2 battered Warren Buffett stocks poised for epic comebacks

The 2022 bear market hasn’t been kind to Warren Buffett’s diversified holding company, Berkshire Hathaway (BRK.A -0.20%) (BRK.B -0.35%). Although Buffett and his team are world-class stock pickers, 84% of the conglomerate’s stock holdings are currently in the red for the year. In fact, Berkshire Hathaway’s various stocks have generated an average return of capital of minus 14% over almost 10 months in 2022. This speaks to the widespread impact of this bear market.

However, Berkshire Hathaway rarely lacks long-term stock picks. Between 1964 and 2021, he delivered a jaw-dropping total capital return of 3,641,613%, and one of the main reasons he was able to do this is because Buffett maintained a laser-like focus on owning money. high quality companies with exceptional management. teams. So while this sour market may not be rewarding deep value right now, this key aspect of most of Buffett’s stock picks almost always shines through over multi-year holding periods.

Image source: Getty Images.

How can investors use this information? Well, Berkshire Hathaway’s two worst-performing stocks this year are the luxury furniture retailer HR (HR -3.16%) and the developer of the cloud-based data platform Snowflake (SNOW -2.89%). The common theme among Berkshire Hathaway holdings is that they tend to be packed with deep value, and these Buffett stocks are no exception. Here’s why they might be set for some epic turnarounds in the not-too-distant future.

RH: A “Tale of two cities” stock

RH was Berkshire Hathaway’s worst performing stock in 2022, down 52.2% year-to-date. After this dramatic sell-off, however, the stock stands out as an exceptional buying opportunity for bargain hunters.

The main reason RH would make a great contrarian buy now is that its value proposition is currently misunderstood by the wider market. While it is true that RH’s core business in luxury home furnishings is somewhat sensitive to real estate market conditions, the company primarily targets high net worth clients who are able to pay cash for homes or use guarantees to take out loans at interest rates.

So even though HR revenue is expected to fall 16% over the 2022-2023 period, the market’s hasty decision to cut the stock’s forward price-to-earnings ratio by 62% – from his 52 week high – is frankly absurd. RH’s wealthy clients aren’t the ones feeling the effects of inflation or rising interest rates the most, after all.

The bottom line is that RH should continue to generate healthy levels of free cash flow even as the economy as a whole gradually slows in the coming quarters. Additionally, the company’s plans to expand into high-growth areas such as hospitality, hospitality and international markets bode well for its long-term prospects.

Finally, Wall Street analysts’ current fair value estimates for RH imply a notable upside potential of 49%. From now on, analysts’ valuation scenarios must always be taken with a grain of salt. But in this case, there is a compelling argument to be made that this luxury home furnishing stock has indeed fallen too low. A turnaround therefore seems imminent.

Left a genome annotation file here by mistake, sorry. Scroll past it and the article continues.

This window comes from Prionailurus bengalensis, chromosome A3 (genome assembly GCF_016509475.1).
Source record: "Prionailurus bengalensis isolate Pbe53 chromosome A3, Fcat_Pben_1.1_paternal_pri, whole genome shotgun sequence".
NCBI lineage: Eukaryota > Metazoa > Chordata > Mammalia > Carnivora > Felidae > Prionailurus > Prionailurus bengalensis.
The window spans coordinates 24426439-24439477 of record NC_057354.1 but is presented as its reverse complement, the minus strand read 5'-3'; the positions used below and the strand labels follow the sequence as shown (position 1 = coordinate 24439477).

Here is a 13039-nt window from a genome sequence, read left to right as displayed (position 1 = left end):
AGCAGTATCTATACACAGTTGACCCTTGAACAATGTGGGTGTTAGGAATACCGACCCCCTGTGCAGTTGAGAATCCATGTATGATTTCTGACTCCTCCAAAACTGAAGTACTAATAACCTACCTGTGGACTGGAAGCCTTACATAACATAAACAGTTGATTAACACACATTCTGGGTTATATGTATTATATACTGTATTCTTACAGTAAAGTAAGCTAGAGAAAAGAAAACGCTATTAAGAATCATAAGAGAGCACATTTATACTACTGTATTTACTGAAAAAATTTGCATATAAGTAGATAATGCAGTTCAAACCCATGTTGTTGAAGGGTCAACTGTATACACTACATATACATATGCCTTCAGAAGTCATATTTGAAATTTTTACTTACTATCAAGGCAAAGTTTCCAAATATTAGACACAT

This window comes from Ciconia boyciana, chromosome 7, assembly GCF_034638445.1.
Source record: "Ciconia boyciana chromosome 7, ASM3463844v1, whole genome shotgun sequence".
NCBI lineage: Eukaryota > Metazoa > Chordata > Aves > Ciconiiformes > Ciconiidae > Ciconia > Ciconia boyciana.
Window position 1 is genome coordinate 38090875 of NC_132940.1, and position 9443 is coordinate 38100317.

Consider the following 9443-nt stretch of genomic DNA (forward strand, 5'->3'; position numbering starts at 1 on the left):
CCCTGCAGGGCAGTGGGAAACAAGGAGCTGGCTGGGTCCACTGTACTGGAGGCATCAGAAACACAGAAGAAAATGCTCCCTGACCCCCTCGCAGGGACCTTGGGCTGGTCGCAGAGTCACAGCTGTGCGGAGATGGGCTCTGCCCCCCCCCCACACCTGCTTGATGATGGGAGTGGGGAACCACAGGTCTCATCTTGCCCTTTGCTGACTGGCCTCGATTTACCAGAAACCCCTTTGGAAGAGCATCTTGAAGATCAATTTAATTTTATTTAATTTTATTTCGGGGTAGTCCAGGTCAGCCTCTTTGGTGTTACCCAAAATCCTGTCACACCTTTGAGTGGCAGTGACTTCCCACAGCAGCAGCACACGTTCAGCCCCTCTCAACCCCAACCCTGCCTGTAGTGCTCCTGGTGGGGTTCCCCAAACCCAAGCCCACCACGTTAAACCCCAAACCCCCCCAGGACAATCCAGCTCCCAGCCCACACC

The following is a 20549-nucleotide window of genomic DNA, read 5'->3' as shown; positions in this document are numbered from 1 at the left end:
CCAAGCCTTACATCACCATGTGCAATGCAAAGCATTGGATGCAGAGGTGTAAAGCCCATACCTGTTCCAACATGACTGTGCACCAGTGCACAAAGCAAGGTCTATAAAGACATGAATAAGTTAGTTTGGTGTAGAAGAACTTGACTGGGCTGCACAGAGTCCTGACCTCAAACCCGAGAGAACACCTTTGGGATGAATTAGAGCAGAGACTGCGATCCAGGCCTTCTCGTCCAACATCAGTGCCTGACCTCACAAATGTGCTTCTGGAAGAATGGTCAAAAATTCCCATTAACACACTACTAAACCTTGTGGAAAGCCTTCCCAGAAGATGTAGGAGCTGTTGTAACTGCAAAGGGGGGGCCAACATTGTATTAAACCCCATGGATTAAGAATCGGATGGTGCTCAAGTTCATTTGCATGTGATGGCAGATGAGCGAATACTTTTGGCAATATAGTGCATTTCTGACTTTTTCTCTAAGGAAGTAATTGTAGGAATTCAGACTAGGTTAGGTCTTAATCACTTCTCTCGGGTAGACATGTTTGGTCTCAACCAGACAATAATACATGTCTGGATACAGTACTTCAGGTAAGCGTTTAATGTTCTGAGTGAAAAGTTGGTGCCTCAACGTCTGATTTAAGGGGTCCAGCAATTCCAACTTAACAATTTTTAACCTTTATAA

Snowflake: a strong growth trend

Big tech companies are gradually turning to cloud services to house and then recall large sets of data. Montana-based cloud computing company Snowflake has followed this emerging trend for the past 10 years. And while it has yet to establish a good-faith competitive moat in this crowded field, its user-friendly platform has started to land with a core of customers, resulting in a huge surge in sales lately.

In its most recent quarter, for example, Snowflake saw an 83% increase in year-over-year sales to $497 million. It is on track to become cash flow positive on a consistent basis over the next few quarters. Additionally, Wall Street expects the cloud computing player’s revenue to grow at a blistering 36.75% compound annual rate over the next three years. Yet this Buffett stock has lost 47% of its value over the course of 2022.

The Bears hammered Snowflake this year for two reasons. First, its shares were trading at more than 90 times sales at the start of this year. Tech stocks with premium valuations have been prime targets for short sellers and profit takers throughout the year. Snowflake’s premium valuation, in particular, has been called into question due to fears that larger cloud-based IT operations could slash its profit margins and rob its customers.

Second, Snowflake is still not always profitable, and this dull market has had no patience for trades that lose money.

All things considered, however, Snowflake’s stock appears to have been unfairly punished by this risk-averse market. The company’s meteoric sales growth should put it in contention to become a dominant player in massive cloud-based computing by the end of the decade. And that lightning-fast growth profile is a key reason Wall Street analysts think Snowflake shares could be 65% undervalued right now. So once investors’ fears of recession die down, this top cloud computing stock could come back strong.

George Budwell has no position in the stocks mentioned. The Motley Fool has positions in and recommends Berkshire Hathaway (B shares), RH and Snowflake Inc. The Motley Fool recommends the following options: long January 2023 $200 on Berkshire Hathaway (B shares), short January 2023 $200 put on Berkshire Hathaway (B shares) and short calls of $265 in January 2023 on Berkshire Hathaway (B shares). The Motley Fool has a disclosure policy.